Wednesday, March 5, 2008

New Masters Continued

I did a bit more work on my new masters today. Here are some pics of my progress:

(Remember: click on the pictures for a bigger version)

I added calves and feet and beefed up the chests on the masters I was working on yesterday.

Some of my favourite tools. Top; homemade wee sanding sticks (a bunch of toothpicks glued to the back of some fine sandpaper), middle; scalpel, bottom; clay sculpting tool.

I was liking this process so much I thought I’d start a few more masters to bring along at the same time as the ones I already started (and this way I can show you how I made my silly armatures). Step One: cut three pieces of wire. Step Two: bend as above paying attention to distance from shoulder to crotch – in this case 9mm as this is for a 20mm figure (thought I’d try and make a couple modern 20mm figures…). Step Three: glue together. The original three I didn’t glue together as I did these today. I just stuck them together with the green stuff (see next step below) and afterwards thought it might be easier if I glues them together first. It was.

Once the glue was dry I wrapped the torso bits with green stuff. Here I have two 20mm and three more 28mm armatures in the works.

Then I bent down the legs bits.

Next I measured out where the feet ought to be and bent the wire. Then I measured to where the top of the head should be and cut there. I shortened the arms a bit too I didn’t measure them as a) I haven’t out how long they should be just yet, and b) I’m not sure if I want the wire going all the way into the had or just to the cuff. I am thinking just to the cuff, as I may want to drill out the hand and place wire through it (for a sword or something). This one above is one of the 20mm figures.

Repeat for all as appropriate.

Whipping out my wee saw I zipped out some blocks to mount them on.

The I bent the leg wire bits where the knees ought to be and bent them all into position – mostly my favourite “vigorous advancing” position (it suits my favourite “there’s the enemy GO-GET-‘IM” tactic). The arms will be left for some time until I’ve done all the details around the torso (and have a musket to put into them).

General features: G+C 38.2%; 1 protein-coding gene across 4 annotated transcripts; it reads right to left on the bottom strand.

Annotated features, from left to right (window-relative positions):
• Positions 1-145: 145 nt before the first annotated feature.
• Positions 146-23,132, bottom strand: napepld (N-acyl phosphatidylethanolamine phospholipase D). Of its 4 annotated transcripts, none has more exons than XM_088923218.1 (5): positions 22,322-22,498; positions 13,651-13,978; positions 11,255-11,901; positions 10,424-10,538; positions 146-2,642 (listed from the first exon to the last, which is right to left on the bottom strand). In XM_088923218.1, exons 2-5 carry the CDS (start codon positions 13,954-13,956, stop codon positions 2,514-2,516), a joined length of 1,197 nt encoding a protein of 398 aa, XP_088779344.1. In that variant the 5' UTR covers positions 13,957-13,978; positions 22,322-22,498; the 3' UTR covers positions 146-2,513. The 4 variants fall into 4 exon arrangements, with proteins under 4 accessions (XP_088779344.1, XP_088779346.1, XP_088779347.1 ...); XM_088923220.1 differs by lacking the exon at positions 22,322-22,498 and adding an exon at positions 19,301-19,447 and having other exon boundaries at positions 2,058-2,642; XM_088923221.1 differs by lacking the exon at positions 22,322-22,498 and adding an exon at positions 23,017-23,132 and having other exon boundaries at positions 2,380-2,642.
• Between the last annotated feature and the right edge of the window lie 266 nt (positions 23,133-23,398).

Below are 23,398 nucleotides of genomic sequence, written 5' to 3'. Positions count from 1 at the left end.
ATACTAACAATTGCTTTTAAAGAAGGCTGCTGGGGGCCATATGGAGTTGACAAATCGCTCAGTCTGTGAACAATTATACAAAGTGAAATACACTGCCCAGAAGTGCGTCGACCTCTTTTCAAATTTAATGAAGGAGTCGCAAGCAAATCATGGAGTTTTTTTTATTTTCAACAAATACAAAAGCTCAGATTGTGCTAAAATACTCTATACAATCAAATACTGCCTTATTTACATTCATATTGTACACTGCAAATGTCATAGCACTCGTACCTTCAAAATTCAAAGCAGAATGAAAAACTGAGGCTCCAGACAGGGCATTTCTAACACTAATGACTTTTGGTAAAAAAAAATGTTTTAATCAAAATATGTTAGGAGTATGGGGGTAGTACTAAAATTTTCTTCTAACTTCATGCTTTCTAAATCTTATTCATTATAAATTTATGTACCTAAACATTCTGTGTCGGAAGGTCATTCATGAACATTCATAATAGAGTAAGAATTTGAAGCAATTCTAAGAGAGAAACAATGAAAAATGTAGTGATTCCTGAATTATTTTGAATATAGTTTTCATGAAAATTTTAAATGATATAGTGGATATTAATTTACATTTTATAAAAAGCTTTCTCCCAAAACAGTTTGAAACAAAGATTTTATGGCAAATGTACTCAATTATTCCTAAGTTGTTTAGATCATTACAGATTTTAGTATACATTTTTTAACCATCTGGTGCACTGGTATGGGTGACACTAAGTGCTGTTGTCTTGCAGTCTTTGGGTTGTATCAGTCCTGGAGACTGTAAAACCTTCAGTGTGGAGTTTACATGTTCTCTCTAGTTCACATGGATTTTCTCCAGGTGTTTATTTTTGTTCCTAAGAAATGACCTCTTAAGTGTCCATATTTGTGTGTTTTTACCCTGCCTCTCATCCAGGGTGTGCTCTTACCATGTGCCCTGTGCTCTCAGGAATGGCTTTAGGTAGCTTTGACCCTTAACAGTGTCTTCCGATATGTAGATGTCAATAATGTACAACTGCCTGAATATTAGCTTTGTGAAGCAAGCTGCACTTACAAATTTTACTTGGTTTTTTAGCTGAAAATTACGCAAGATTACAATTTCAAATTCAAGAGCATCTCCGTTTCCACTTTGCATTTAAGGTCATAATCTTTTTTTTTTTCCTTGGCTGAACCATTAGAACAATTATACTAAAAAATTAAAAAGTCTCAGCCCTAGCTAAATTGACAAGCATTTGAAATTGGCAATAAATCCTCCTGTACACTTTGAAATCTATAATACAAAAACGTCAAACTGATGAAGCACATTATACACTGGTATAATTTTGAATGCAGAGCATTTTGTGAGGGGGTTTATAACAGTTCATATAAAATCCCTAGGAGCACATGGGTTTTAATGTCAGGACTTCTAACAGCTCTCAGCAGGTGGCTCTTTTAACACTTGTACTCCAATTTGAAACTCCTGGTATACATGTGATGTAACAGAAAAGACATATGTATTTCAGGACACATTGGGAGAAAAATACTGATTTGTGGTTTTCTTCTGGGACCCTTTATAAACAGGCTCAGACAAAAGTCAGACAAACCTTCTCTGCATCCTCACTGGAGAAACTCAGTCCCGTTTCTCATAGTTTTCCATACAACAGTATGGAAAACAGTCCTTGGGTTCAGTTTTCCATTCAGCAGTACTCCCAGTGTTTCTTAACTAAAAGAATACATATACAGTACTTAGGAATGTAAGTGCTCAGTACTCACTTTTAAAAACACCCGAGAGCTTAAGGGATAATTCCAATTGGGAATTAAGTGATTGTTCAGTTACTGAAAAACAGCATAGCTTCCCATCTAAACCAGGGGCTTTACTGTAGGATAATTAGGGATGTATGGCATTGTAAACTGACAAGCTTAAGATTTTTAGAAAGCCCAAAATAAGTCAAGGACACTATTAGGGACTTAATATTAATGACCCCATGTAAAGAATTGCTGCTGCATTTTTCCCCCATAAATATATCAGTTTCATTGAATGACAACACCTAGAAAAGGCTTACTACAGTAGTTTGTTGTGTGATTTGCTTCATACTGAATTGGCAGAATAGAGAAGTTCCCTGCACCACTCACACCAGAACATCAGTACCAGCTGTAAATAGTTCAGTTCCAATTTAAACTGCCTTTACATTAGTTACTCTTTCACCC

Did I mention that these are for my Quebec 1759 Project (well, the 28mm ones anyway – the 20mm will be mid-late 1980s Canadian infantrymen)

One of the 20mm guys I decided would be in a standing and firing pose. I did try to bend his arms into place, just to see… This is all about experimentation. Don’t go thinking I actually know what I’m doing!

Here’s the three new 28mm masters at the end of the day – looking rather like the ones I was working on yesterday when I was finished. I should probably leave the other three alone for a day and get these cought up so I can bring them all along at the same time.

The 20mm armatures. Again experimenting with “Brown Stuff” on the legs of one of them.

Then to finish things off I tried to make a tricorne hat on my practice doll. They're tricky.

Wow, it was just occuring to me how much more sleep I could get if I didn't bother with this... Is anybody reading this besides Jeff and John? Post a comment, let me know you were here...!

Coming soon on Tim’s Miniature Wargaming Blog:

Won’t get much work done tomorrow, as Gary and Christian will be coming over to play with the wee ships in the evening. Maybe I’ll have a game report!

I should also finish typing out those additional sailing house rules…


  1. Excellent Work Tim!! keep it up as I am making my first forays with putty for ground up figures and love your stuff!

  2. I'm definitely reading it. I don't see myself *doing* it, but I'm definitely curious enough to be following along.

  3. Wow, that was quick! Cheers guys! Good to know somebody's paying attention!

  4. ravenseye - if you haven't already, track down Historical Miniature Gamer magazine #9 - there is a superbe article in there about making masters with LOADS of step by step pictures!

    Also check out Minden Miniatures blog and Making Miniatures blog - very inspirational!

  5. Keep going Tim - sculpting figures is on my "to do" list & its good to see how the process works from the ground up.

  6. I am interested, too. I have sculpted a bit in the past, but it's good to see step by step how others are doing it.

    Thanks for sharing!